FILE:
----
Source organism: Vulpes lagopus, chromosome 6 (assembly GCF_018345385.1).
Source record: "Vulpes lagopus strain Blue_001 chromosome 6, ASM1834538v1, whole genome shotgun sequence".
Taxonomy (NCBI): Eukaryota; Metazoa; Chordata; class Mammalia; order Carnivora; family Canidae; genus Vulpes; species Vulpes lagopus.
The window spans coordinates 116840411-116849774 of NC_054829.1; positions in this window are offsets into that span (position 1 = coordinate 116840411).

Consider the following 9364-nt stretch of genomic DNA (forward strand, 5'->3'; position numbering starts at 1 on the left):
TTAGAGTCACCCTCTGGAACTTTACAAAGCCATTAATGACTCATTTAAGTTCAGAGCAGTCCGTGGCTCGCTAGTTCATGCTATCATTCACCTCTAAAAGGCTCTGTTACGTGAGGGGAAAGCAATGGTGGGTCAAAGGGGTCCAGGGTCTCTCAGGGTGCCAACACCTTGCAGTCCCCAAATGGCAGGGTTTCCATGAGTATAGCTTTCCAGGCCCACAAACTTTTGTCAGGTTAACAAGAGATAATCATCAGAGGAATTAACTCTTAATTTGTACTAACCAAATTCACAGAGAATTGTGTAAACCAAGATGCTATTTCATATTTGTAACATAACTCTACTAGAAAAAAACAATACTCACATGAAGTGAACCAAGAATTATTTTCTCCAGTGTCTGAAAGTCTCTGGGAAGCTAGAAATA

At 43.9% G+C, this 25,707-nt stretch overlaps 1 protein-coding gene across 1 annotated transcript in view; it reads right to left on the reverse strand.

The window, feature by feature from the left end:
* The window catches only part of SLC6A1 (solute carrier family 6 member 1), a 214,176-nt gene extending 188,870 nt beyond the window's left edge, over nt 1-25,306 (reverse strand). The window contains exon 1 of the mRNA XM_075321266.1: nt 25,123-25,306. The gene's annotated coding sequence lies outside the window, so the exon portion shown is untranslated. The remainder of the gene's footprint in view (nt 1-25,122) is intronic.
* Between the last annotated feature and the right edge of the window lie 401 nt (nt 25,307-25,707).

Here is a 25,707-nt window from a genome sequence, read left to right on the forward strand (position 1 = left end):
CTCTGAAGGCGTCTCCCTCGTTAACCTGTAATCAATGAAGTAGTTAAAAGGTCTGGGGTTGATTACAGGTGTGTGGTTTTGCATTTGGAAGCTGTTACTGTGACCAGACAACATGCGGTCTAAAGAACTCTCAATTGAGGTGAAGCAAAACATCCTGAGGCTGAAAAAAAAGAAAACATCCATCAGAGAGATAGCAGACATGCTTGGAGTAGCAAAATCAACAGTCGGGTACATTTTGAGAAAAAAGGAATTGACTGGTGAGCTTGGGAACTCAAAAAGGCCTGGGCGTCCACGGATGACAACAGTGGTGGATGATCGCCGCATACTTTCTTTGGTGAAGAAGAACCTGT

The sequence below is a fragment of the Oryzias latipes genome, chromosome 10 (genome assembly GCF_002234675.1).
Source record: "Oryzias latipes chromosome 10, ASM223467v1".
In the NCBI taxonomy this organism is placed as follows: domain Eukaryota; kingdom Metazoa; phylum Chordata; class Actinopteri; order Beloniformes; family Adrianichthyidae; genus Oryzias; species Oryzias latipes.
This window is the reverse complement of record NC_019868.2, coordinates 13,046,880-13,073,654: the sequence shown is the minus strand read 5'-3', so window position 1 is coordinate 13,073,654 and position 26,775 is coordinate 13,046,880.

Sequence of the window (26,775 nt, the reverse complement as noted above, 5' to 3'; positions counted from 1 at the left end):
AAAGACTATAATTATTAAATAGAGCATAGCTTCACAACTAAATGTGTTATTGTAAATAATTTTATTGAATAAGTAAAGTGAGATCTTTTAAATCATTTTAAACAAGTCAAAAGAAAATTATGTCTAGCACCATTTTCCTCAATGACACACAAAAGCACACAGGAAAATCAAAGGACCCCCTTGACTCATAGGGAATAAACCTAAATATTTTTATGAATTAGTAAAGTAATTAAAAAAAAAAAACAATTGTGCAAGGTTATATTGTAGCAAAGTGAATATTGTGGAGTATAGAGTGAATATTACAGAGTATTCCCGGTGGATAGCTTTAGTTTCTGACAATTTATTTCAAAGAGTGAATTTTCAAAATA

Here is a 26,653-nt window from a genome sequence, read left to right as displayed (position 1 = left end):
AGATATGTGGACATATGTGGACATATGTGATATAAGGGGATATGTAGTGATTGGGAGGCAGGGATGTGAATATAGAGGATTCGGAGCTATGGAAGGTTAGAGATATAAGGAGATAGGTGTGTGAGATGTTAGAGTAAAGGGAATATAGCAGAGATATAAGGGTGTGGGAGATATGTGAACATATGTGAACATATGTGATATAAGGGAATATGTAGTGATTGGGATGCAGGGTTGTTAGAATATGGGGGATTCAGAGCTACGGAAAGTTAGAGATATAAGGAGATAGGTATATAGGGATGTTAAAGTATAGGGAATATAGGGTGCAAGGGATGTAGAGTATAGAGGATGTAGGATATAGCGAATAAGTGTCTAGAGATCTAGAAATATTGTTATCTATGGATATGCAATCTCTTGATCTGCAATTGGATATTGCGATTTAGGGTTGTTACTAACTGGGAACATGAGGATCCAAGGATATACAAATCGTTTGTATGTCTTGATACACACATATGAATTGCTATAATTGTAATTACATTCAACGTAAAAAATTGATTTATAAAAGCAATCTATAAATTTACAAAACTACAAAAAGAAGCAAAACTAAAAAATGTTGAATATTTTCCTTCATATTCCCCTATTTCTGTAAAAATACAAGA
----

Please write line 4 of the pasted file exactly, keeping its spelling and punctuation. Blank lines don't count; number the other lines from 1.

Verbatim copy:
The window spans coordinates 116840411-116849774 of NC_054829.1; positions in this window are offsets into that span (position 1 = coordinate 116840411).